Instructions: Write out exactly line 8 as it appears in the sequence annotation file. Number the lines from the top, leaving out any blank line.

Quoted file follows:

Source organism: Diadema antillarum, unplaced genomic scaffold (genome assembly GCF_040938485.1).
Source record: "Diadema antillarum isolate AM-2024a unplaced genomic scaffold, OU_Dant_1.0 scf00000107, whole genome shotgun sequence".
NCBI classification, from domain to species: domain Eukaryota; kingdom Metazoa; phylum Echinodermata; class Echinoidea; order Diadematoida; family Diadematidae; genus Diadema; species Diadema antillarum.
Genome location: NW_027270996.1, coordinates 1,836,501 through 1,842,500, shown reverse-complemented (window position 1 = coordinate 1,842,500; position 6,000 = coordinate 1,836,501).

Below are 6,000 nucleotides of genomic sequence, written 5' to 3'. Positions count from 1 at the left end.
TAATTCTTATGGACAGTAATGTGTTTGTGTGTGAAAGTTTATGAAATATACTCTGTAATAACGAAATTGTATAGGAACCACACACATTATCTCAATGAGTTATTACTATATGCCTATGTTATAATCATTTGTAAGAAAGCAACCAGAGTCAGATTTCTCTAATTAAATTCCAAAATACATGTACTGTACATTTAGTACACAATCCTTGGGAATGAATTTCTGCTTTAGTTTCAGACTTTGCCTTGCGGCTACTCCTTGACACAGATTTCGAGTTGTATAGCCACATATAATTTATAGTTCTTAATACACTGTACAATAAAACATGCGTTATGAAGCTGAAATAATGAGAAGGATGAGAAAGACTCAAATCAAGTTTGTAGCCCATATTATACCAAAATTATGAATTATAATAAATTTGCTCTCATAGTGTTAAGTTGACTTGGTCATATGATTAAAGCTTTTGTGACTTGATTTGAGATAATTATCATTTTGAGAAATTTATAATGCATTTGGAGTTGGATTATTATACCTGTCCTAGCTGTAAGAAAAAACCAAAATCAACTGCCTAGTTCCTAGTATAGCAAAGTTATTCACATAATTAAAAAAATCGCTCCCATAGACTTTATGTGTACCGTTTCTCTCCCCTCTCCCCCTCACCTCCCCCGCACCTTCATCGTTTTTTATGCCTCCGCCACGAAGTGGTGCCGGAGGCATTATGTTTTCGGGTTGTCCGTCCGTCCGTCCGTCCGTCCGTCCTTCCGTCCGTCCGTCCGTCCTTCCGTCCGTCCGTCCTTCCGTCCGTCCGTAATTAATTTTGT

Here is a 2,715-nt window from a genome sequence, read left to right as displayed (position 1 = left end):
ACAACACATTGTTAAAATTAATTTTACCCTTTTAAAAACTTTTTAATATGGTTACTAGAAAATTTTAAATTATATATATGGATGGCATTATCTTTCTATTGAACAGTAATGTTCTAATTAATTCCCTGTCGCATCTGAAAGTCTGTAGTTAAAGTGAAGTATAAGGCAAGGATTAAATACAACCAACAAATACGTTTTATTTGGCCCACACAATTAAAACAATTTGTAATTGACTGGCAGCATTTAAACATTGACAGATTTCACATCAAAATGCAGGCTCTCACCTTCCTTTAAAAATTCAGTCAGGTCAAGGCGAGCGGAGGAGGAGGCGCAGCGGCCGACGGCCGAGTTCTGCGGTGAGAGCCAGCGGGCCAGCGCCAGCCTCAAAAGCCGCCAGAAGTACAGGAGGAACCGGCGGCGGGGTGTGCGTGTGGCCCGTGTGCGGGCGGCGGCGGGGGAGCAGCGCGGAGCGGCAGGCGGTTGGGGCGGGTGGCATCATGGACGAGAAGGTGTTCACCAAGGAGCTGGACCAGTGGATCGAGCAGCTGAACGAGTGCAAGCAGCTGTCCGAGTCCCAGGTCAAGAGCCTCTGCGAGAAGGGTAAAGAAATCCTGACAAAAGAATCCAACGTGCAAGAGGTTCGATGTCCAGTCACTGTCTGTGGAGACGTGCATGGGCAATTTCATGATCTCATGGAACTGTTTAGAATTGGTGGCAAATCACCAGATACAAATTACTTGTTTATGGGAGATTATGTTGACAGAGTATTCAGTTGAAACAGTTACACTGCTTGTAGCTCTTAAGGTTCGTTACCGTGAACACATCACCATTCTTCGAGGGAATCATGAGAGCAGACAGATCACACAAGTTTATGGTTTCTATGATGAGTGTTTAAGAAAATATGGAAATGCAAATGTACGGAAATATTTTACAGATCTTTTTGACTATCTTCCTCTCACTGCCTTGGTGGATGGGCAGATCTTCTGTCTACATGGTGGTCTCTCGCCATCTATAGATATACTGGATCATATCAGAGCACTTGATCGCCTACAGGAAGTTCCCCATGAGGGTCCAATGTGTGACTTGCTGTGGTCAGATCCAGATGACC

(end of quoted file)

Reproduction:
ACAACACATTGTTAAAATTAATTTTACCCTTTTAAAAACTTTTTAATATGGTTACTAGAAAATTTTAAATTATATATATGGATGGCATTATCTTTCTATTGAACAGTAATGTTCTAATTAATTCCCTGTCGCATCTGAAAGTCTGTAGTTAAAGTGAAGTATAAGGCAAGGATTAAATACAACCAACAAATACGTTTTATTTGGCCCACACAATTAAAACAATTTGTAATTGACTGGCAGCATTTAAACATTGACAGATTTCACATCAAAATGCAGGCTCTCACCTTCCTTTAAAAATTCAGTCAGGTCAAGGCGAGCGGAGGAGGAGGCGCAGCGGCCGACGGCCGAGTTCTGCGGTGAGAGCCAGCGGGCCAGCGCCAGCCTCAAAAGCCGCCAGAAGTACAGGAGGAACCGGCGGCGGGGTGTGCGTGTGGCCCGTGTGCGGGCGGCGGCGGGGGAGCAGCGCGGAGCGGCAGGCGGTTGGGGCGGGTGGCATCATGGACGAGAAGGTGTTCACCAAGGAGCTGGACCAGTGGATCGAGCAGCTGAACGAGTGCAAGCAGCTGTCCGAGTCCCAGGTCAAGAGCCTCTGCGAGAAGGGTAAAGAAATCCTGACAAAAGAATCCAACGTGCAAGAGGTTCGATGTCCAGTCACTGTCTGTGGAGACGTGCATGGGCAATTTCATGATCTCATGGAACTGTTTAGAATTGGTGGCAAATCACCAGATACAAATTACTTGTTTATGGGAGATTATGTTGACAGAGTATTCAGTTGAAACAGTTACACTGCTTGTAGCTCTTAAGGTTCGTTACCGTGAACACATCACCATTCTTCGAGGGAATCATGAGAGCAGACAGATCACACAAGTTTATGGTTTCTATGATGAGTGTTTAAGAAAATATGGAAATGCAAATGTACGGAAATATTTTACAGATCTTTTTGACTATCTTCCTCTCACTGCCTTGGTGGATGGGCAGATCTTCTGTCTACATGGTGGTCTCTCGCCATCTATAGATATACTGGATCATATCAGAGCACTTGATCGCCTACAGGAAGTTCCCCATGAGGGTCCAATGTGTGACTTGCTGTGGTCAGATCCAGATGACC